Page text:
Figure 1: The primary chordoma. (A) Axial non-enhanced CT image. There is a mass (arrowheads) destroying the sacrum and growing towards presacral region. The mass contains small calcifications (arrow). The rectum (R) is located anteriorly. (B) MR Sagital SSFSE T1 weighted image. The MR shows a heterogeneous mass which invades the sacral canal (arrowhead). The mass has high signal intensity contents that probably represent hemorrhagic components. Rectum (R).
To complete the study, a magnetic resonance imaging (MRI) was performed and showed the mass previously described destroying the sacrum and growing towards the presacral region (Figure 1B). The mass contained small calcifications (Figure 1A).
The tumor was entirely surgically excised with a partial sacrectomy at S2 level. The coccyx and the bilateral gluteus maximus muscles were also resected with negative surgical margins. The S2 roots were preserved and the pelvic floor reconstruction was performed afterwards with a left rectus flap to close the abdomen with a Prolene mesh™. Macro and micro analysis of the specimen obtained at the time of surgery revealed a dedifferentiated chordoma with negative margins. The patient then underwent postoperative high dose radiation therapy (consisting of a total of 60 Gy in 27 sessions).
The patient was regularly followed at 3 months intervals with no physical or radiological signs of local or distant recurrence including pelvic MRI and thorax-abdomen-pelvis CT scan. Thirteen months after the surgical resection the patient remained asymptomatic but two solid nodules in contact with the internal side of the left transversalis muscle of the abdominal wall and depending from it (13x19mm and 12 mm in diameter respectively) without local recurrence of the neoplasm, were seen on a surveillance MRI (Figures 2A-2C and 2E). After this, a CT (Figure 2D) and an ultrasound scans (Figure 2F) were performed and they described the above mentioned nodules. The lungs, liver and other possible sites of metastases were free of disease.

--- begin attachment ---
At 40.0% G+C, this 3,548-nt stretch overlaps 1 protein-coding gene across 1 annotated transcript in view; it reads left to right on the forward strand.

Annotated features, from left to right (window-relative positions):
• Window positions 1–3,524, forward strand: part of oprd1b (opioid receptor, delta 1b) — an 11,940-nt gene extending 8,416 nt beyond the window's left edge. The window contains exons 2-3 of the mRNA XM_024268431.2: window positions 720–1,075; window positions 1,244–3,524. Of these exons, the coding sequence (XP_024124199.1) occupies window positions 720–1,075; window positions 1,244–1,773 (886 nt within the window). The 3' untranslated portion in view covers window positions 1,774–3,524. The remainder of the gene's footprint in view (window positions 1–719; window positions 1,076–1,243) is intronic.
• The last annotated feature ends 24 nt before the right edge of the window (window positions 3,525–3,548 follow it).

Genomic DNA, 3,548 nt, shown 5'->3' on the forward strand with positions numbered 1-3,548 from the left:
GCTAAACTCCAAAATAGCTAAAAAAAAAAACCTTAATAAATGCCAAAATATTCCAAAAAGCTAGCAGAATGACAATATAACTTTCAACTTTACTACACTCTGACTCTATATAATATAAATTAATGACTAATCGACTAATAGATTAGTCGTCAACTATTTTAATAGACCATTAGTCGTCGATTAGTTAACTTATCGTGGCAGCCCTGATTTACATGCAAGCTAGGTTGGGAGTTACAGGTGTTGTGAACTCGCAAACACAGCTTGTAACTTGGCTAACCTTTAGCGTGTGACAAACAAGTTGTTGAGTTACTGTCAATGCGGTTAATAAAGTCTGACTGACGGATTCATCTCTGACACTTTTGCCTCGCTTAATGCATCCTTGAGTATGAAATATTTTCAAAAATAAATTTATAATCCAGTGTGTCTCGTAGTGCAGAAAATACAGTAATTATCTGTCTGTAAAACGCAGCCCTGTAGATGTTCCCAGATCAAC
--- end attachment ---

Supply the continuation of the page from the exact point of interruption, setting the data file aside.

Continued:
Figure 2: Metastases of chordoma in the abdominal wall. (A) MR Axial SSFSE T1 weighted image. There is a nodule in contact with the internal side of the left transversalis muscle of the abdominal wall (arrowheads). The nodule is hypointense to the muscle and is barely distinguished from the transverse abdominus. (B) MR Axial SSFSE T2 weighted image with fat saturation. The nodule is markedly hyperintense (arrowhead). (C) MR Axial SSFSE T1 weighted image with fat saturation and intravenous gadolinium contrast injection. The nodule shows a peripheral rim enhancement (arrowhead). (D) Axial enhanced CT image. Nodule in contact with the internal side of the left transversalis muscle (arrowheads). (E) MR Coronal SSFSE T2 weighted image with fat saturation. The two abdominal wall metastases are pointed with arrowheads. Urinary bladder (UB) and sigmoid colon (S). (F) Doppler ultrasound image of one of the abdominal wall nodules, obtained with a linear transducer. There is no evidence of significant flow inside the nodule. Abdominal muscle wall (M), subcutaneous tissue (sc) and peritoneal cavity (pc).